The only encounters between Allied and Axis auxiliary cruisers in World War II were all with the raider Thor. This small vessel, which captured or sank 22 merchantmen, encountered three British AMCs in her career, defeating HMS Alcantara and HMS Carnarvon Castle and later sinking HMS Voltaire.
During World War II, German auxiliary cruisers are believed to have either sunk or captured some 800,000 long tons (810,000 t) of Allied shipping.
Compare to the Q-ship, which was a disguised merchantman for anti-submarine operations.
The CAM Ship (from catapult armed merchantman) was a British merchantman fitted with a catapult that could launch, but not recover, a single fighter aircraft.
The Merchant Aircraft Carrier or MAC was a British or Dutch cargo ship with a flight deck that could carry a small number of aircraft.
American auxiliary cruisers
|Harvard||(ex-New York, ex-City of New York)|
Japanese merchant cruisers
|Hong Kong Maru|
Russian merchant cruisers
Note: This listing is incomplete.
World War I
Allied merchant cruisers
|Alcantara||Lost on 29 February 1916.|
|Almanzora||In service 23Aug.15-20.Dec.19. 1 of over 60 commissioned AMC's employed on patrol and later convoy protection, 33 served with 10th Cruiser Squadron on Northern Patrol.|
|Alsatian||Post war, Allan line was taken over by CP and SS Alsatian was named RMS Empress of France 4 April 1919.|
|Ambrose||Became depot ship October 1915.|
|Avenger||Ex-Aotearoa, torpedoed and lost on 14 June 1917.|
|Bayano||Lost on 11 March 1915 off Carswell Point, Stranraer - sunk by U-27.|
|Calgarian||Lost on 1 March 1918.|
|Calyx||Ex-Calypso, lost 10 July 1916.|
|Candidate||Torpedoed 6 May 1915, sunk by U-20|
|Caribbean||Became accommodation ship July 1915, foundered 26 September 1915.|
|Centurion||Torpedoed 6 May 1915, sunk by U-20|
|City of London|
|Clan MacNaughton||Lost on 3 February 1915.|
|Columbella||Ex-Columbia, Anchor Line.|
|Digby||Transferred to French Navy as Artois on 24 November 1915, renamed Digby July 1917.|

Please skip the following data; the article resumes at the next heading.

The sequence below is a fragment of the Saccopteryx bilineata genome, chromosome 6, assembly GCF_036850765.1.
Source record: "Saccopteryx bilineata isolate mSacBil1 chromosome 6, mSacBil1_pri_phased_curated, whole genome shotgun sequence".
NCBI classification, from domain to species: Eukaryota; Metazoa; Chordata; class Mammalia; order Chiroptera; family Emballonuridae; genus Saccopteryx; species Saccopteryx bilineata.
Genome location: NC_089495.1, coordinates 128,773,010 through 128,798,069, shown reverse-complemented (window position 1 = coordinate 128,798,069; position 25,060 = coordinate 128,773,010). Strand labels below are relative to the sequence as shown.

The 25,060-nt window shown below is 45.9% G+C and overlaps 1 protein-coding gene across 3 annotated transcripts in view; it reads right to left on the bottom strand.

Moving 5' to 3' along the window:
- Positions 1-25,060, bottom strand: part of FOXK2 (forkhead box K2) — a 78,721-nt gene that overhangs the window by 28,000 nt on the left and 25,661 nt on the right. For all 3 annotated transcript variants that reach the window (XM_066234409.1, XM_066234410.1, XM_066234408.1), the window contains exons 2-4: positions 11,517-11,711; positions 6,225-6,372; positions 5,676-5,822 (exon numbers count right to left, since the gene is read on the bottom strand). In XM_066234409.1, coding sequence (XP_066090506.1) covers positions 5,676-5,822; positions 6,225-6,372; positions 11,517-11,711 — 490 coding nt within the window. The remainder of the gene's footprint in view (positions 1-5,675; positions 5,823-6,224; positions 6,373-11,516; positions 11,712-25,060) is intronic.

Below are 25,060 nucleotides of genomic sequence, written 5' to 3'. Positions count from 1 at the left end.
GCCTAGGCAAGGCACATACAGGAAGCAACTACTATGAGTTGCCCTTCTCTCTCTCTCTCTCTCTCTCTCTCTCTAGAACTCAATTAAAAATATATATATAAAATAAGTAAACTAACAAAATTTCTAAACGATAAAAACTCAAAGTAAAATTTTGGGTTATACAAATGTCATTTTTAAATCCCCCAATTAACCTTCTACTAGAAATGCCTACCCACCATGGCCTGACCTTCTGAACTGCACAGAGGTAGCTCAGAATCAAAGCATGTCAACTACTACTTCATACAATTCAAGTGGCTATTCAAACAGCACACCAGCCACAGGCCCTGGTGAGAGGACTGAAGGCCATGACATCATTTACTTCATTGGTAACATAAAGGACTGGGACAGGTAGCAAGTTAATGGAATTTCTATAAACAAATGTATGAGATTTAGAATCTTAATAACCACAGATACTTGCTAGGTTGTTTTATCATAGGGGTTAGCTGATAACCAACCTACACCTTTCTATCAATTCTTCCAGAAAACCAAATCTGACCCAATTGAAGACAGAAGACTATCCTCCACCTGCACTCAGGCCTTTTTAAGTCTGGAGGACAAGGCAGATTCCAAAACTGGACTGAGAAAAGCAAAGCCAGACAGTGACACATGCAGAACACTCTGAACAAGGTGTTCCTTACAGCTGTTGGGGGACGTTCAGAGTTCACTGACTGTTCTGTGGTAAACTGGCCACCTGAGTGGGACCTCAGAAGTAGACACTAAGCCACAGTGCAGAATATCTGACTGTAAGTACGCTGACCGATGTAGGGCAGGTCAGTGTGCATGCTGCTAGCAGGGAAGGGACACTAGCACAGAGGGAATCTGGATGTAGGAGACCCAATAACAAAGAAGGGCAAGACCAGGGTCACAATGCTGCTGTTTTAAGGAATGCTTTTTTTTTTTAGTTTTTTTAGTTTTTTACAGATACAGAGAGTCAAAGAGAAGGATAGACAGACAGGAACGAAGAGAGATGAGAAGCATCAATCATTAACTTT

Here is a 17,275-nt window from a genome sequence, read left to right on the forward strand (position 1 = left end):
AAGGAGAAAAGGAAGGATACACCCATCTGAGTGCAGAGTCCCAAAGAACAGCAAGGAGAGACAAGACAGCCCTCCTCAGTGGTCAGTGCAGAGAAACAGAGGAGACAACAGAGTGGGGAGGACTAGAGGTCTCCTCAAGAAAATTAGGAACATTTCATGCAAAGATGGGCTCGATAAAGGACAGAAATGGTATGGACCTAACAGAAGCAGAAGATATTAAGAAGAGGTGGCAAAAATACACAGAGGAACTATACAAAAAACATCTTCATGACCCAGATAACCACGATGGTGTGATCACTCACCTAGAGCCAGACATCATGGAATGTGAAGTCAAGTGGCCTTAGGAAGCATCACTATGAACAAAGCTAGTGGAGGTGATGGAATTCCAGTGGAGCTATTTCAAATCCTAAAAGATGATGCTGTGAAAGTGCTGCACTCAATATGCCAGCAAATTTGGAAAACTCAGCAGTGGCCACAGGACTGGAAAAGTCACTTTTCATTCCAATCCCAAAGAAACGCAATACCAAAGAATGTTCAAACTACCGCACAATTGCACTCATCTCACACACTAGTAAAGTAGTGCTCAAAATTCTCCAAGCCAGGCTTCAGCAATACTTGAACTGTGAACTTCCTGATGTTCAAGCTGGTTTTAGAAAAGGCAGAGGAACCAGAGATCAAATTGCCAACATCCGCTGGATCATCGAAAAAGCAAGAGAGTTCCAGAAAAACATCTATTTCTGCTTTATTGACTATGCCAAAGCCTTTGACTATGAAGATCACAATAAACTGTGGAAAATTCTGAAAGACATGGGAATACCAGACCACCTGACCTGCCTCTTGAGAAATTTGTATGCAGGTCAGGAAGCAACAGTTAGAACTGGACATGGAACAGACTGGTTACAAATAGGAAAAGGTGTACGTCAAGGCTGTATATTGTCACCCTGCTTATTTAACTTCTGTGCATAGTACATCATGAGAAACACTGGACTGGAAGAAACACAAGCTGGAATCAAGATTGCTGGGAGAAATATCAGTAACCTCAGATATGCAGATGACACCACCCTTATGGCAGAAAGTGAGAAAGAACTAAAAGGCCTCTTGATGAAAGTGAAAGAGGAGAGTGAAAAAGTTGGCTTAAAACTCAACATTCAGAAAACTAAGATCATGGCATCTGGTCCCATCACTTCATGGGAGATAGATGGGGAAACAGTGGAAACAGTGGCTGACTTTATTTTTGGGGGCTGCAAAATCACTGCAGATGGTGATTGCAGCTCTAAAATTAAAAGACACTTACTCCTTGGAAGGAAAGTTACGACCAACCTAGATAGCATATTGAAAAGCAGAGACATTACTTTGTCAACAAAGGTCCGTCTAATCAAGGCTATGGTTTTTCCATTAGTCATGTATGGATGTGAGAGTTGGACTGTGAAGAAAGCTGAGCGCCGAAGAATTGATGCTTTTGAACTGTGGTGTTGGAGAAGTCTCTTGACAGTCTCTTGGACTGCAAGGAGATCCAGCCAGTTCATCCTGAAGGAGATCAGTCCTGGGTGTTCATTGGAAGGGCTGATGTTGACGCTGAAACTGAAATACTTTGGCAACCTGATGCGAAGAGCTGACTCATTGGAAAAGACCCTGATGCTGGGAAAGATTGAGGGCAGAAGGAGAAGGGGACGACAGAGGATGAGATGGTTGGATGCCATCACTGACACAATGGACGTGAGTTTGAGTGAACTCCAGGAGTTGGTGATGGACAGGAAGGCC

|Empress of Asia|
|Empress of Britain|
|Empress of Japan|
|Empress of Russia||Requisitioned 1914, released to civilian service October 1915, re-requisitioned 1918 until 1919.|
|Eskimo||Returned from Navy July 1915, Captured 26 July 1916.|
|Hilary||Lost on 25 May 1917, sunk by U-88.|
|India||Lost on 8 August 1915.|
|Laconia||Lost on 25 February 1817, sunk by U-50.|
|Laurentic||Lost on 23 January 1917.|
|Lusitania||Although on the list of the British Admiralty's AMCs, it never performed in this role, and remained in civilian use. Lost 7 May 1915, sunk by U-20. Sister ship of RMS Mauretania, also on this list.|
|Marmora||Lost on 23 July 1918.|
|Mauretania||Sister ship of RMS Lusitania, also on this list.|
|Moldavia||Lost on 23 May 1918.|
|Montezuma||Lost on 25 July 1917, sunk by UC-41.|
|Mount Temple||Lost on 6 December 1916, sunk by Möwe.|
|Narkunda||Was serving as an auxiliary transport during the Allied landings in French North Africa in November, 1942. She had disembarked her troops at Bougie and had turned about for home when, toward evening on the 14th, she was bombed and sunk some distance off Bougie. Thirty-one persons were killed. Capt. Parfitt was among the survivors.|
|Oceanic||Lost on 8 September 1914, ran aground. RMS Oceanic was one of the rescue vessels that retrieved bodies from the sinking of the RMS Titanic in 1912.|
|Olympic||Sunk U-103 on 12 May 1918, the only known incident in World War I in which a merchant vessel sank an enemy warship.|
|Ophir||Converted to Hospital Ship in 1918. Returned to the owners in 1919 but never refitted, being broken up in 1922.|
|Orama||Lost on 19 October 1917.|